On the other hand, Gantz and at least some senior defense establishment officials believe that Israel must help the Gazan economy in order to ease the situation there, even at the price of direct cooperation with Hamas on essential projects. Thus, it allowed the significant increase in aid from Qatar to Gaza — money that, in contrast with the past, Hamas could use itself and won’t be directly transferred only to needy families.

The Israeli security establishment understands that although some money could leak to terror purposes, because of the difficult situation in Gaza the risk should be taken. Thus, for instance, according to Hamas sources, Israel has permitted to lay a natural gas pipeline, plans for which have been in place since 2015, with the goal of getting power stations to work in Gaza and allow for constant and regular electric service in the territory. Today Gaza residents receive only four to 12 hours of electricity a day. Qatar is supposed to bear the cost of laying the pipeline and converting the power stations to use gas instead of diesel. This gas would come from Israeli reserves in the Mediterranean Sea.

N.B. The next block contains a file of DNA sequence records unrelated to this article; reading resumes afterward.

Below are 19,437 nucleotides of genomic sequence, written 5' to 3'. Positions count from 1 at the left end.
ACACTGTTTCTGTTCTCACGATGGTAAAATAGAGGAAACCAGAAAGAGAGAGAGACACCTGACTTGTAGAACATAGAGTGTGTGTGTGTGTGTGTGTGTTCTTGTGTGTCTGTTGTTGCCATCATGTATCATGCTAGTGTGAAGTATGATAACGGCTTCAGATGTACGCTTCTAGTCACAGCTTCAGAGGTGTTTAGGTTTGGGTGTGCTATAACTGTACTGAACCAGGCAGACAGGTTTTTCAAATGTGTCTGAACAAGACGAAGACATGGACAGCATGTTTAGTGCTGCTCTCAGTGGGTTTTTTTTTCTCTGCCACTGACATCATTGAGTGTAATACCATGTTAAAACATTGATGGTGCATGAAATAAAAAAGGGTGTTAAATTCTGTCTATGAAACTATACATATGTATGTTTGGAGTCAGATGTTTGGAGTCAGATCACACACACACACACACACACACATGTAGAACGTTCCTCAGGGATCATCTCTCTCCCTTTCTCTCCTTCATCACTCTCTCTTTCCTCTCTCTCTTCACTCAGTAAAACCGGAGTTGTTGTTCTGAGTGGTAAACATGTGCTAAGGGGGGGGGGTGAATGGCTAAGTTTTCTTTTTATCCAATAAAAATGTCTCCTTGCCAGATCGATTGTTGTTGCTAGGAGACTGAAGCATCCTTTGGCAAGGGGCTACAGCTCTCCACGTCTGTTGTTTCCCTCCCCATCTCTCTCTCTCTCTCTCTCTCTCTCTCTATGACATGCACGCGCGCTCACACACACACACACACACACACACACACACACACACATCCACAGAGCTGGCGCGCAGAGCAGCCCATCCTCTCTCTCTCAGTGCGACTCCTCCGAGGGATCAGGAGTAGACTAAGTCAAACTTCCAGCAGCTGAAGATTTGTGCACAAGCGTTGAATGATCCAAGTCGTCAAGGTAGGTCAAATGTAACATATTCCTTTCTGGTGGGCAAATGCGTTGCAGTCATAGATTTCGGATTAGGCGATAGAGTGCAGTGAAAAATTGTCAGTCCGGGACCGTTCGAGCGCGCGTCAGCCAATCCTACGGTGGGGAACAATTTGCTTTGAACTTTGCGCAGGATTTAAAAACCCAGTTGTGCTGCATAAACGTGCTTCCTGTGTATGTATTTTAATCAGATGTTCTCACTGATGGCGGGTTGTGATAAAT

Another especially important point led to the agreement this week with Hamas: the outbreak of the coronavirus in the Gaza Strip, one of the most crowded places on earth. In the course of the last week, hundreds of new cases have been found, especially in the Gaza Strip refugee camps.  Some of the Qatari funds have been allocated to purchasing personal protective equipment, ventilators, and medicine for coronavirus patients and medical personnel. Israel also allowed the shipment of medical equipment from the Palestinian Authority in Ramallah, and there are other shipments on the way from Turkey and other nations.

Netanyahu has allowed Gantz full freedom of action on this issue, one of the only areas on which the two have worked together well without attacking each other. But the Gaza Strip is a problem that needs a much deeper solution, and Gantz is trying, like his predecessors, only to ensure there won’t be an escalation to another war or a real humanitarian disaster in the Gaza Strip.